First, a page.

Cyprus

The Republic of Cyprus’ strategic location has attracted settlers of Mycenaean Greek origin, major and powerful empires like the Assyrians, Persians, and Egyptians. Lying in the Eastern Mediterranean, this island nation is surrounded by Turkey, Syria, Lebanon, the Gaza Strip, Israel, and Greece. The country was ruled by the Ottoman Empire for more than 300 years. In 1878, Cyprus was also under the British administration.

The market economy of Cyprus is mainly based on service, financial services, tourism, and real estate. Over the past decade, the country’s growth rate hasn’t been consistent as its profitability depended on its political status as well as Western Europe’s financial state. Despite its erratic growth, Cyprus’ growth rate is way above the average as compared to some EU member states. In 2005, the country became a member of the European Exchange Rate Mechanism. Austerity measure was implemented by the government which helped the country turn its fiscal deficit into a surplus in 2008, resulting in its inflation to decrease to 4.7%.

With the construction and tourism industries slacking off due to the global recession, the country’s economy started to slow down in 2009. It was hard for Cyprus to bounce back with only a 0.6% growth rate reported in 2010, not to mention the country’s increasing budget deficit which reached 5.3% of its GDP. Because of the drop in its finances, the nation’s capital city, Nicosia, has come up with cost-cutting measures for its state payroll and an improved structure on social benefits.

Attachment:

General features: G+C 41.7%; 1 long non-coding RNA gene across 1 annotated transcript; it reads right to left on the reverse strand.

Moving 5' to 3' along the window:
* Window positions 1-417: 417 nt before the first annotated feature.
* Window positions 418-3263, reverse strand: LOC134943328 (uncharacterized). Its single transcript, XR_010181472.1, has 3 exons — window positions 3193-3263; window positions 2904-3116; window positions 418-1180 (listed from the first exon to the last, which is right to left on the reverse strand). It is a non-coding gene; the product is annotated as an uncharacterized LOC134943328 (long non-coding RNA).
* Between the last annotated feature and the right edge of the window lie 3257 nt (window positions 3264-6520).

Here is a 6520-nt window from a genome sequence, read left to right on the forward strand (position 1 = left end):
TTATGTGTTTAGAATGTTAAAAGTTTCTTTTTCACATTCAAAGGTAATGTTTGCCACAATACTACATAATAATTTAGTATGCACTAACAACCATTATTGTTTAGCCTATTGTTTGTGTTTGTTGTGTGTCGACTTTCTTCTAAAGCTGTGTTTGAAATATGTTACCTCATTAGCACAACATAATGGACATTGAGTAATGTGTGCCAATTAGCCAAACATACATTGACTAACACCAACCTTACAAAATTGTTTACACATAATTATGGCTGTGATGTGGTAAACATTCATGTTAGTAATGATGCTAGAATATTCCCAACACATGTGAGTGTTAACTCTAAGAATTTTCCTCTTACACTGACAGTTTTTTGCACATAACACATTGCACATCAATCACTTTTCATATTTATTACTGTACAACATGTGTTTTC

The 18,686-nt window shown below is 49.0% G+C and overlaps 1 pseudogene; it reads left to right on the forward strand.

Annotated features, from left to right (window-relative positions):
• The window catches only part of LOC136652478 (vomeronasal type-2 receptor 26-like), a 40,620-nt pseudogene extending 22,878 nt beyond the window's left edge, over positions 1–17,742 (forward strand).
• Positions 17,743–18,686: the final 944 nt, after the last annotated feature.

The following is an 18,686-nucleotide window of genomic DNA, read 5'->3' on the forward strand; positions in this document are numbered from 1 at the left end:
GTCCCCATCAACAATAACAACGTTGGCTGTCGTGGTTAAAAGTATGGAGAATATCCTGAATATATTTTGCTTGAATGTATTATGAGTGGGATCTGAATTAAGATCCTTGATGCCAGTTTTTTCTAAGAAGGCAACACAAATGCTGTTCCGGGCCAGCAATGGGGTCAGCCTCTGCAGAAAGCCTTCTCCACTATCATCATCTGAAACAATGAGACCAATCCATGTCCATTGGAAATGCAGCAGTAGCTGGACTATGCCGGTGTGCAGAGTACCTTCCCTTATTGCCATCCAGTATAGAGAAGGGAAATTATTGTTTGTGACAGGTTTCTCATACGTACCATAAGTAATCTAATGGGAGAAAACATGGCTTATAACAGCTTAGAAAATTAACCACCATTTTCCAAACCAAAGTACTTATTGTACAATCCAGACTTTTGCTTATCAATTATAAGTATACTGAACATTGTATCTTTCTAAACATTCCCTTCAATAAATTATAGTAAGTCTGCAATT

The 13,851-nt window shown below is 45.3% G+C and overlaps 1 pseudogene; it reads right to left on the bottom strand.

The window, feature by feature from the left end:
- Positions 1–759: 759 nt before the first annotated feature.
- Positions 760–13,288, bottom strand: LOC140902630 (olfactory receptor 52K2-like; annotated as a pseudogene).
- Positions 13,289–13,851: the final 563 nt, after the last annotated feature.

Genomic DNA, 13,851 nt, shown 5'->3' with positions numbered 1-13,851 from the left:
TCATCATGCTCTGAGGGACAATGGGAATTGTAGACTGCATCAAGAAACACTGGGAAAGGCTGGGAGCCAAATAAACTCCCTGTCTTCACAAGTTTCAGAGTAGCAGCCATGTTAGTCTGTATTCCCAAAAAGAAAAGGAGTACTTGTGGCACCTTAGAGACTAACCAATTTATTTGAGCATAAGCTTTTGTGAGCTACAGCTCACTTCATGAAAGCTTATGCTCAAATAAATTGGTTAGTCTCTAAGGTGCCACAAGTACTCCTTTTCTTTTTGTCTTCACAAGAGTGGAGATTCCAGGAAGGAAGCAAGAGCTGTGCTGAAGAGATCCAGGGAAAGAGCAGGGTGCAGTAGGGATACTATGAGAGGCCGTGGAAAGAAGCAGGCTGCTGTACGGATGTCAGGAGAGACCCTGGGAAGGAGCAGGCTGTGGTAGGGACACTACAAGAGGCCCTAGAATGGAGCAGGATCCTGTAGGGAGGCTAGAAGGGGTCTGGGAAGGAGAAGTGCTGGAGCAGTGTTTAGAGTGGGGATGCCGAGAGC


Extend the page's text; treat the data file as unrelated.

Before Cyprus moved to the eurozone in January 2008, it used the Cypriot pound for its legal tender. The pound was introduced by the British government in 1879 at the same rate as the UK pound sterling. It was also equivalent to 180 Turkish piastres. A family of banknotes produced by Thomas De La Rue was released on December 2, 1914.

When the country had a limited supply of coinage in 1919, government-run printers in Nicosia had to stamp with cancellation on the front design of remaining stock of 1918 5-shilling banknotes. The back design was printed with new text before they were cut into three, making three 1-shilling banknotes.

The death of King George V on January 20, 1936, and the enthronement of King George VI led the government of Cyprus to issue a new family of banknotes. These notes bear the coronation date to commemorate the coronation of the new king.

The government had a printing order for 5-shilling banknotes that bear modern Turkish characters before the death of King George VI on February 6, 1952. Since Bradbury, Wilkinson, & Company had already printed half a million banknotes carrying King George VI’s portrait and the date of his reign, the other 500,000 banknotes bear Queen Elizabeth II’s picture and the date of her reign.

On August 16, 1960, the country gained its freedom from the British, therefore, another set of notes was released. Although the color scheme was retained, these notes came with all-new designs. When the Central Bank of Cyprus was formed, another family of notes was introduced, bearing the name of the bank.

Between 1977 and 1985, the bank issued another set of notes. Several issues were introduced bearing the same color schemes but with improved and added security features such as watermark and security threads.
 

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